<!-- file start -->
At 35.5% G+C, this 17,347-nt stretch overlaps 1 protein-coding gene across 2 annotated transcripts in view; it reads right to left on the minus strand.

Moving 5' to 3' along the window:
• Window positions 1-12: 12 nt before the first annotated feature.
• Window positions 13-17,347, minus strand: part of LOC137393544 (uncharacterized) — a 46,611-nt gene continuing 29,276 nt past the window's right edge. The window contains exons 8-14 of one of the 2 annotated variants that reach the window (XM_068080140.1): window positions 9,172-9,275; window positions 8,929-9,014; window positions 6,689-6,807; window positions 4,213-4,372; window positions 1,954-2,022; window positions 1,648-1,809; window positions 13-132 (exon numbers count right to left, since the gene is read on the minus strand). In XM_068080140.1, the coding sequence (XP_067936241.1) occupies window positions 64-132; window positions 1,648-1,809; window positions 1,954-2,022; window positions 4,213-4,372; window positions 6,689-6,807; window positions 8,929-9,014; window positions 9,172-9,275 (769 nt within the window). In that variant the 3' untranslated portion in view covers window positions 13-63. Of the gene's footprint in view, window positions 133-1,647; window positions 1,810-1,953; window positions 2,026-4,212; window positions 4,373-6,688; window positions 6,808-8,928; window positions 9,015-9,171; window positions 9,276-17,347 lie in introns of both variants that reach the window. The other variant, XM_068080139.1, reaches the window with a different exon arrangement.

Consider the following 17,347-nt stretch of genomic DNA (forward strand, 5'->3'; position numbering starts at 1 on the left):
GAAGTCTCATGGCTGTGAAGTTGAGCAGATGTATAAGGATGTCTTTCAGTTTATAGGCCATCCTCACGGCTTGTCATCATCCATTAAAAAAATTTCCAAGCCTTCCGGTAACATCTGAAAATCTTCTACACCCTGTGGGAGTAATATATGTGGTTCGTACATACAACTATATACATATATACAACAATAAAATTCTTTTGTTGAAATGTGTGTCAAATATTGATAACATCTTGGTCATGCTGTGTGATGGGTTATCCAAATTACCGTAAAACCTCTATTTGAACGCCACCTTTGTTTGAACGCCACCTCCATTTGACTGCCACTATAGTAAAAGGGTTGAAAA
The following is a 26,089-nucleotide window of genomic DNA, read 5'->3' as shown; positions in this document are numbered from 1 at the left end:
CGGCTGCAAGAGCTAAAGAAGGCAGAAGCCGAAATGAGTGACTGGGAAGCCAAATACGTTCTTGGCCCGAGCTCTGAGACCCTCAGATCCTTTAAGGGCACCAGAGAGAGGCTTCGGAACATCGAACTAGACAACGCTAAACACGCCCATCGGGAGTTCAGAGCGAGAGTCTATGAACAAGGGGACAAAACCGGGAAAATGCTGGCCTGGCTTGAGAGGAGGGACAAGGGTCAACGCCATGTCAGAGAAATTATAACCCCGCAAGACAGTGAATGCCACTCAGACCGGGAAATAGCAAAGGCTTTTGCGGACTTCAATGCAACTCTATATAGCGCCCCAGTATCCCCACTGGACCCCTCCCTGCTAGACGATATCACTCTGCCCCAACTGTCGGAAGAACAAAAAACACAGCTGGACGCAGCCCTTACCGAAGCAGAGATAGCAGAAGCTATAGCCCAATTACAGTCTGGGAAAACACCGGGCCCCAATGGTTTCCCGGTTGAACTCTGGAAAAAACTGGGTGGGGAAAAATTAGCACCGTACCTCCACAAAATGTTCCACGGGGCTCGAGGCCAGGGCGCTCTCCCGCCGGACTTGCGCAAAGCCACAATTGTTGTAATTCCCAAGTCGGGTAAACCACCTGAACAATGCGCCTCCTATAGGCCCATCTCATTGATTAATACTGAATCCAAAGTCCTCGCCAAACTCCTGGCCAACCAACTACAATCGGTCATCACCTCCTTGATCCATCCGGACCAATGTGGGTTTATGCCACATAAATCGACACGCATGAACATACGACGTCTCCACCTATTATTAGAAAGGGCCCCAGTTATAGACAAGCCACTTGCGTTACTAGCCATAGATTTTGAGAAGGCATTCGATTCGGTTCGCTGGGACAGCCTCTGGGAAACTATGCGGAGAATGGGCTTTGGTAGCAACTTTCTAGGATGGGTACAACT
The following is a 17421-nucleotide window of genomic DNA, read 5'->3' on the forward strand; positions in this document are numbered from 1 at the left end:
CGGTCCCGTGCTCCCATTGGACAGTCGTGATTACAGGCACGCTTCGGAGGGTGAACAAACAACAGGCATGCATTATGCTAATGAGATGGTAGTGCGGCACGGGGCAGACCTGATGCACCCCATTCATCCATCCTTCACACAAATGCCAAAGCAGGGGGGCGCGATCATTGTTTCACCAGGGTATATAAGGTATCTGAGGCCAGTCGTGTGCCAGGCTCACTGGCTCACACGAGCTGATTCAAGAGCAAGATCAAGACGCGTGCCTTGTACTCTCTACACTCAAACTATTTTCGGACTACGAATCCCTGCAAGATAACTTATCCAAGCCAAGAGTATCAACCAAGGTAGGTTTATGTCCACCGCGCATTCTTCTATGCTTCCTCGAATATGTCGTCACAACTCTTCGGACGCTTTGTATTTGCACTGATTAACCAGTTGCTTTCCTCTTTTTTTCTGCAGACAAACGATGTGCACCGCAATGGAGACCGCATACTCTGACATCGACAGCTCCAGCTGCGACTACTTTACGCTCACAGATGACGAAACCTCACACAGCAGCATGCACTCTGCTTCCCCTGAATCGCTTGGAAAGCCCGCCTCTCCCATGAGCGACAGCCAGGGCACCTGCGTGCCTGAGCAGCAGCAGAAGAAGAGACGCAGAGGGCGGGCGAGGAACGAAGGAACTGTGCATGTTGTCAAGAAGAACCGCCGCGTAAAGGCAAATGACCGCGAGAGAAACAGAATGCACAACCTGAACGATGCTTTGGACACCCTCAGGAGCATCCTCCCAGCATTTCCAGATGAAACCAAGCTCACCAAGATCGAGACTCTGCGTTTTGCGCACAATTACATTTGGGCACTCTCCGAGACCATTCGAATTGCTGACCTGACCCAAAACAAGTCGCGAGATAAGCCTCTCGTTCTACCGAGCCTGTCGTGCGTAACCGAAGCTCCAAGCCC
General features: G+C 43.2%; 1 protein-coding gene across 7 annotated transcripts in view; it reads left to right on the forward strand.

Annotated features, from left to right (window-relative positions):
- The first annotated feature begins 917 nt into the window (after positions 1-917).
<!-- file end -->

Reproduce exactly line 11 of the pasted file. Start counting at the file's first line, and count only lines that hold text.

General features: G+C 43.2%; 1 protein-coding gene across 7 annotated transcripts in view; it reads left to right on the forward strand.